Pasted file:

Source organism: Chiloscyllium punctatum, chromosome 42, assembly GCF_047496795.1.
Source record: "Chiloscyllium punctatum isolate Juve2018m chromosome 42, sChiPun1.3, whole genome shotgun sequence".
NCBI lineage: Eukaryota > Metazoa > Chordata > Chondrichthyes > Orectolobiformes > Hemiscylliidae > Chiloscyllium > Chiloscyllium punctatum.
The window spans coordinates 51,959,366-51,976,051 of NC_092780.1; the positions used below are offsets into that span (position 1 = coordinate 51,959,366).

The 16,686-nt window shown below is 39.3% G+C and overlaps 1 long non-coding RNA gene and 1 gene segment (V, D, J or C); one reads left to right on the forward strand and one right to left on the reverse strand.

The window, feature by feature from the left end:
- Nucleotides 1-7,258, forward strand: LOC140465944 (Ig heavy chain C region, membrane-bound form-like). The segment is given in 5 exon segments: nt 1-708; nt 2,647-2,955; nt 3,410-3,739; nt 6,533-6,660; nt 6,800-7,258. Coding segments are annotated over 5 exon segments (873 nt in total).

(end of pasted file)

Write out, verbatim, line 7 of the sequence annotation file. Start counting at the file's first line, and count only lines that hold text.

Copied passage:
- Nucleotides 1-7,258, forward strand: LOC140465944 (Ig heavy chain C region, membrane-bound form-like). The segment is given in 5 exon segments: nt 1-708; nt 2,647-2,955; nt 3,410-3,739; nt 6,533-6,660; nt 6,800-7,258. Coding segments are annotated over 5 exon segments (873 nt in total).